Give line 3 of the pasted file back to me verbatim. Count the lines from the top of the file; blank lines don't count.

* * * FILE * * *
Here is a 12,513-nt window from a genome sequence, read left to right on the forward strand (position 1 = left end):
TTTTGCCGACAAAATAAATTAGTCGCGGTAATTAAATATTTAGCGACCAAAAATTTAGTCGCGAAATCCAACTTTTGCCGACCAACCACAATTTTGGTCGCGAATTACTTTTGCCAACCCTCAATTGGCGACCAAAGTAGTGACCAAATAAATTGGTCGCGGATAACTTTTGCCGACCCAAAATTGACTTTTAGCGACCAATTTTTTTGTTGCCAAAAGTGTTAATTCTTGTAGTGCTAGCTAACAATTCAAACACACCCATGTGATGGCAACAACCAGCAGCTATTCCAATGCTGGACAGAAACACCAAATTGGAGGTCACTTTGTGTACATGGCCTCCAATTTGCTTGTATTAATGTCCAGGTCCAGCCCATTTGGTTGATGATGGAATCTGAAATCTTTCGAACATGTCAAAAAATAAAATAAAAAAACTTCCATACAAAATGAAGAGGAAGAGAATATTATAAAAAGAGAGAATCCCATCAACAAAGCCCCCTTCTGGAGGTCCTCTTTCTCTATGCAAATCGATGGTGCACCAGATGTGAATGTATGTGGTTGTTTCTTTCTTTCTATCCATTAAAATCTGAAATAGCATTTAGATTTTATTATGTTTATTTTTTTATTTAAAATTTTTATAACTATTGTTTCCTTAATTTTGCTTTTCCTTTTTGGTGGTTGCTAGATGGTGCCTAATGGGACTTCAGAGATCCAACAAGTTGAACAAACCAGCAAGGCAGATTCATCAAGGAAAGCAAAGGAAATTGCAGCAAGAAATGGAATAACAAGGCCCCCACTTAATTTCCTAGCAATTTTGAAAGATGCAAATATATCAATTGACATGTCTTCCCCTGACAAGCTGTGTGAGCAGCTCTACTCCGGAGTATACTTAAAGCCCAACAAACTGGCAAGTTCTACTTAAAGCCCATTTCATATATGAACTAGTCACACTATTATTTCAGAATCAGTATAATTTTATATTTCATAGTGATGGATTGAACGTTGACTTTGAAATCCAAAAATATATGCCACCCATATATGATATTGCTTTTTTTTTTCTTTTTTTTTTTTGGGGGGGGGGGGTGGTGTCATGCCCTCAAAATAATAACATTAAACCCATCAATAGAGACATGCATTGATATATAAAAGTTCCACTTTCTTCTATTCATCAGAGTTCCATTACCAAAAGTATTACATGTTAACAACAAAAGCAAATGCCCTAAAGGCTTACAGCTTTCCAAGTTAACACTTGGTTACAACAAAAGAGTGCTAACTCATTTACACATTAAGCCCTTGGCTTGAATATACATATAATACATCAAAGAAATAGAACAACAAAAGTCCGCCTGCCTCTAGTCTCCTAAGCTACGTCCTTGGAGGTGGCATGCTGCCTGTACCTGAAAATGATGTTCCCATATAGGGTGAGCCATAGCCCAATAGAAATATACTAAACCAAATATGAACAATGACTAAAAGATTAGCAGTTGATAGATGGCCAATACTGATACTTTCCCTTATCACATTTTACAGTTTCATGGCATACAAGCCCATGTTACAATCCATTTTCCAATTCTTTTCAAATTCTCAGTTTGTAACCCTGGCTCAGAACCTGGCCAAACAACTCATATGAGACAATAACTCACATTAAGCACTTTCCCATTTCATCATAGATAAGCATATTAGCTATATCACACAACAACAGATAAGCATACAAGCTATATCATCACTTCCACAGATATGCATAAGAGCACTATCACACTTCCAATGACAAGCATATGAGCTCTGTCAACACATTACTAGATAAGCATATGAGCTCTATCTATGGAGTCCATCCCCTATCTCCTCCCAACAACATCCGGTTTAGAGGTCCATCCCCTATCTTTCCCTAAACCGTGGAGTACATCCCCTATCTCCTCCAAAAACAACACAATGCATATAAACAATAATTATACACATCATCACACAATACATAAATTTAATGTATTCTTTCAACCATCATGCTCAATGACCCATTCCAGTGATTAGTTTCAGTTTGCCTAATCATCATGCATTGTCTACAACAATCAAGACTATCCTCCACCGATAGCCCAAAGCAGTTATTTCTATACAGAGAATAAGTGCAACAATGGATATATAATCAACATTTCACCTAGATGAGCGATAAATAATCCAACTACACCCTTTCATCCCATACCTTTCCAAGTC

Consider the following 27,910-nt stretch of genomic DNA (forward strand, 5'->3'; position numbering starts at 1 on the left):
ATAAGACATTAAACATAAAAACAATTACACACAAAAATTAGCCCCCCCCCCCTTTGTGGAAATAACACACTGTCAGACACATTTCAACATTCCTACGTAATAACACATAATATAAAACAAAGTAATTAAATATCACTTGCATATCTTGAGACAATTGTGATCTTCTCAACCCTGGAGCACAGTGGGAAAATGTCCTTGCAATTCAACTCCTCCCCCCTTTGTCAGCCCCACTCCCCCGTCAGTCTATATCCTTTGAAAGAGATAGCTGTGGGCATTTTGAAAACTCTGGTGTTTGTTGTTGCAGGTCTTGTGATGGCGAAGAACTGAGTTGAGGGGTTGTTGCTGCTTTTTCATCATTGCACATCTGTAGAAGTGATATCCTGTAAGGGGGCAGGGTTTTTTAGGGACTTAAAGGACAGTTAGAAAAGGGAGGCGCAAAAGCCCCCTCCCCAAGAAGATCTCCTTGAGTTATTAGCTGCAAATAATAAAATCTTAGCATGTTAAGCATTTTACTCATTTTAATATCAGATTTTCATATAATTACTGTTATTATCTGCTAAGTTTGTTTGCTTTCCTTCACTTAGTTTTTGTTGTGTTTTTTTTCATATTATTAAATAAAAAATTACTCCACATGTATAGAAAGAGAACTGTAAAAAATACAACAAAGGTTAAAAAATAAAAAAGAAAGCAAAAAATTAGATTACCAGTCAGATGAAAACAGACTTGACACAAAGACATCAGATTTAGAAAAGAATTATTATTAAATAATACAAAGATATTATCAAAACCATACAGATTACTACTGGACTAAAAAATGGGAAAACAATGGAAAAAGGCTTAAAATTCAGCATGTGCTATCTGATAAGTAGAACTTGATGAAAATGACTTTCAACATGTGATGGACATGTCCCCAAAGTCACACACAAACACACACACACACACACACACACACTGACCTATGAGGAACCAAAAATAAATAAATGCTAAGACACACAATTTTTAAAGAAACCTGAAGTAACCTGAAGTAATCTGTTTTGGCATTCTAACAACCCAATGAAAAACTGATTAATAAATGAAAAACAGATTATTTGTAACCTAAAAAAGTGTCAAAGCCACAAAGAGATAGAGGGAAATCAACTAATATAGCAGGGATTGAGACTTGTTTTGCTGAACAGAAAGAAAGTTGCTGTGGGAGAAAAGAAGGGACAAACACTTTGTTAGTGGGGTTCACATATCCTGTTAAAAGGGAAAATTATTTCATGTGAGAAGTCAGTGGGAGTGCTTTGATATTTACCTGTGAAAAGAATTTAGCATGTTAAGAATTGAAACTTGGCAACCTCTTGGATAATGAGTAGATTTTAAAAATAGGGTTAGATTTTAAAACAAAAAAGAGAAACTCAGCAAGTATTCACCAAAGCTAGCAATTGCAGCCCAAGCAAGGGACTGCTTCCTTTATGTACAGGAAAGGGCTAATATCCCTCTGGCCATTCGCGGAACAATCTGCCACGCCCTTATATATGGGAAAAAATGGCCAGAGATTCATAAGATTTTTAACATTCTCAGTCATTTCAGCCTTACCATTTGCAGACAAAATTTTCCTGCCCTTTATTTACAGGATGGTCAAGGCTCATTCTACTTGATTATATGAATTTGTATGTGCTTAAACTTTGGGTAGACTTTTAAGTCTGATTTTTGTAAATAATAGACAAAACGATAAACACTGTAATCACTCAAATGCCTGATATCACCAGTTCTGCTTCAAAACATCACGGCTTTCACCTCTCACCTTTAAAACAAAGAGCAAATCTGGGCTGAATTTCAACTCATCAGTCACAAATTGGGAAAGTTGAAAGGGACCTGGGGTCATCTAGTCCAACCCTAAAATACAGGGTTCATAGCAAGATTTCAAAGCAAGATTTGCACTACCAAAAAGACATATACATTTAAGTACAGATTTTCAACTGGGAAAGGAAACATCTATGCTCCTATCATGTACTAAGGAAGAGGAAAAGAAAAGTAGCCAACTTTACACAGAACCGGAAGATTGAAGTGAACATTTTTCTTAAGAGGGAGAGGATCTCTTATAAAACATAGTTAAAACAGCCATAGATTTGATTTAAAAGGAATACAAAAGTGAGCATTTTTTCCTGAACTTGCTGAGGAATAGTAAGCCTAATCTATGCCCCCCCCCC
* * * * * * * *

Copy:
Consider the following 27,910-nt stretch of genomic DNA (forward strand, 5'->3'; position numbering starts at 1 on the left):